Real Madrid goalkeeper Thibaut Courtois is aiming for a top 10 finish when he joins Red Bull’s Alexander Albon and five other regular Formula One racers for Sunday’s virtual Chinese Grand Prix.
The 1.99 metre tall Belgian international is a serious gamer and has become an esports regular during the Covid-19 lockdown, with both the soccer and motor racing seasons on hold, as athletes compete online from home.
Six times Olympic cycling gold medallist Chris Hoy and World Cup-winning England cricketer Ben Stokes raced for Red Bull in the two previous virtual grands prix but ended up among the tail-enders.
Courtois has his sights on more than just taking part in a 28 lap race that will be televised live by Formula One’s broadcast partners in more than 100 countries as well as on social channels.
“I love the game, I’ve faced Alex a few times already on track and racing against other F1 drivers is pretty awesome,” said the 27-year-old.
“Practice over the last few weeks has seen me always around the middle of the grid so I’m hoping to get into the points.”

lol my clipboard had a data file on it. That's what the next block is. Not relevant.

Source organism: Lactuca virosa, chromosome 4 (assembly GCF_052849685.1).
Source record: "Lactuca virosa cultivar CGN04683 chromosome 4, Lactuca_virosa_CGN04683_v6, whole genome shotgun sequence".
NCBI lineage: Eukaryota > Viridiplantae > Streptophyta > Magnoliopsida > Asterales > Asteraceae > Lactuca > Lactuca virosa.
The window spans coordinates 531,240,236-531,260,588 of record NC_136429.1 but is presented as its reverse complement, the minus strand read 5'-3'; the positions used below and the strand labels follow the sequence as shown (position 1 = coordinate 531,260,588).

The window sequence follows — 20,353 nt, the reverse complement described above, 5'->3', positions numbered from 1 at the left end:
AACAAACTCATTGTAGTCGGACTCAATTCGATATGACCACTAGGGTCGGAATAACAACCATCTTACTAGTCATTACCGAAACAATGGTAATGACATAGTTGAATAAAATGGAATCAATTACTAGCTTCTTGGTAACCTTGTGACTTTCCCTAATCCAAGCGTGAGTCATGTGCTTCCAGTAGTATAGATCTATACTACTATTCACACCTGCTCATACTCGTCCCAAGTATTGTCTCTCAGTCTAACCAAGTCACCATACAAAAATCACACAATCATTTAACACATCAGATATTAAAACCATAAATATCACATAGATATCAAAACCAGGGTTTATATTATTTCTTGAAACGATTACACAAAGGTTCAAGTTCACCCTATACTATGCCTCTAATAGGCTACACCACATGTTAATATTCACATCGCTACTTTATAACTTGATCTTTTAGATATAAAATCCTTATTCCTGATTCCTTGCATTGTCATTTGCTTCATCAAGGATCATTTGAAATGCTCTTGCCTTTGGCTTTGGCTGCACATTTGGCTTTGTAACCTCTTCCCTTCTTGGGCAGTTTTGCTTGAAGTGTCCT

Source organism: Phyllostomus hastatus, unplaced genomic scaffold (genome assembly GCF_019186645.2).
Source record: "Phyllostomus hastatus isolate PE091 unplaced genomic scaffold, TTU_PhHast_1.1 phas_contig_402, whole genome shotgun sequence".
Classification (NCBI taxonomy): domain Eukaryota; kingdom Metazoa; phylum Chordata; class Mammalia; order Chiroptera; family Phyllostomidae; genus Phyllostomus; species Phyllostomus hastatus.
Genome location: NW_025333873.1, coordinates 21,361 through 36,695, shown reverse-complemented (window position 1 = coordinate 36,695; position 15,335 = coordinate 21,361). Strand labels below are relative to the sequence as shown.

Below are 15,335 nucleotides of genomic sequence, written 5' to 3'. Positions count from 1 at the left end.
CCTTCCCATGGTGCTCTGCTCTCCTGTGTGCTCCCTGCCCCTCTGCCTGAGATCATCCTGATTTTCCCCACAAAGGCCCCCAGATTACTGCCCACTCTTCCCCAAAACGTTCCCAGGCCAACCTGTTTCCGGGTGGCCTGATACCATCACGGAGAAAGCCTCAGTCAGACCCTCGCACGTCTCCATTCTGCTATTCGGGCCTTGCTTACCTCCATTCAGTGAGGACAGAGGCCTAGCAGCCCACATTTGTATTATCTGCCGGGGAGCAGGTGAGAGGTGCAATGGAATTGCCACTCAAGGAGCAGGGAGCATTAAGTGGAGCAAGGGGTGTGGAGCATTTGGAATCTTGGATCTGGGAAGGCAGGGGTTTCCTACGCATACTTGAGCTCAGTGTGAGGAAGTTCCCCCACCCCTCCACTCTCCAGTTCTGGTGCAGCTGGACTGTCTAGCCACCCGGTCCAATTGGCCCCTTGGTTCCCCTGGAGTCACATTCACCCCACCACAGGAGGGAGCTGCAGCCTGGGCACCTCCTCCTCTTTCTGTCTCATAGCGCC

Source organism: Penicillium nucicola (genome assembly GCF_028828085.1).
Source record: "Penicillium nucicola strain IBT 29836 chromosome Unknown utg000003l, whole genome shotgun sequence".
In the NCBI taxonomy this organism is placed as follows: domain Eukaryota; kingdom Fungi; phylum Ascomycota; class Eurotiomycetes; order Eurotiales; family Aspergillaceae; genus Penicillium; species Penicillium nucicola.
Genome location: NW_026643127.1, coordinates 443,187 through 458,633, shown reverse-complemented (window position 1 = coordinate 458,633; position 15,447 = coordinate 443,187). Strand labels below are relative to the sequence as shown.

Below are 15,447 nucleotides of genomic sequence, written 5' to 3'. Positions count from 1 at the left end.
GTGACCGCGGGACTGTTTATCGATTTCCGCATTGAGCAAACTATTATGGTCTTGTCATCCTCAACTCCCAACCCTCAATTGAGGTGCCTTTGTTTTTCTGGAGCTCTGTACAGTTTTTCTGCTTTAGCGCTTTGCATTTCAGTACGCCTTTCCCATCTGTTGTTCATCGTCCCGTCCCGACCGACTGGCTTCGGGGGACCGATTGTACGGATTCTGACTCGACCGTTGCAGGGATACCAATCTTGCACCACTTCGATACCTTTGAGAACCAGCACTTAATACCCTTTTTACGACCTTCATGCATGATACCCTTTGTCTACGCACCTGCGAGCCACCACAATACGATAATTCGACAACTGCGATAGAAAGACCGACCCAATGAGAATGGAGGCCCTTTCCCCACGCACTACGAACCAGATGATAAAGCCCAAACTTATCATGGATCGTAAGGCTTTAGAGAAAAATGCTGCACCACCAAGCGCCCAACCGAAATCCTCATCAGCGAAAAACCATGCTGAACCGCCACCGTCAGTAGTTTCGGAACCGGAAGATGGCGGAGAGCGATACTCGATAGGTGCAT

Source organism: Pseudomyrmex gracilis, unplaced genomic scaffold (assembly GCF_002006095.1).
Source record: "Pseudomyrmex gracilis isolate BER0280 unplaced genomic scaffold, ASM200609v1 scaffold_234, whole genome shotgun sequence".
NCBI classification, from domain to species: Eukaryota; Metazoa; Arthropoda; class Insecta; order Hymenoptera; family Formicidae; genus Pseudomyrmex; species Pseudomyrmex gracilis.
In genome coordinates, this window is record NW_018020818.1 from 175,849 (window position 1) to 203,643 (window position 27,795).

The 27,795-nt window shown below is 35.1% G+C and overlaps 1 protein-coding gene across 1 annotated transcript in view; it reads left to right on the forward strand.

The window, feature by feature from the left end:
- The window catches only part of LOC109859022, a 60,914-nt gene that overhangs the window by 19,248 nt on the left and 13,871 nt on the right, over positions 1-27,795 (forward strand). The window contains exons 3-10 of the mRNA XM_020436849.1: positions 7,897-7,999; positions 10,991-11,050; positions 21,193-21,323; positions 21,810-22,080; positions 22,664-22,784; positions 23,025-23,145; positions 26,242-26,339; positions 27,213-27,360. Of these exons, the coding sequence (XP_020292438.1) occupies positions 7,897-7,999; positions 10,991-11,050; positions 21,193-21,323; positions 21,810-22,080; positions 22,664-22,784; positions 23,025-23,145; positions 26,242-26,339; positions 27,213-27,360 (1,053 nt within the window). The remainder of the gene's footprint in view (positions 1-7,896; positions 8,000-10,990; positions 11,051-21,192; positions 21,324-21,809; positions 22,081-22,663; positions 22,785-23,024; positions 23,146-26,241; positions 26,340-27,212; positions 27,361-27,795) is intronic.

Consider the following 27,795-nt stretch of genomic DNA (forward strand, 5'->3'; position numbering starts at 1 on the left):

Sunday would have been the day of the real Chinese Grand Prix in Shanghai but that race is one of seven to have been postponed so far due to the pandemic.
Apart from Thai racer Albon, the other regular F1 drivers taking part are McLaren’s Lando Norris, the Williams pairing of George Russell and Nicholas Latifi, Alfa Romeo’s Antonio Giovinazzi and Ferrari’s Charles Leclerc.
Leclerc won the previous virtual Vietnam Grand Prix on his Formula One esports debut.
“From an esports perspective, the last Virtual Grand Prix was one of our most successful events we’ve ever put on, so it’s great to be back and be able to continue building something that has proven hugely popular,” said F1 esports head Julian Tan.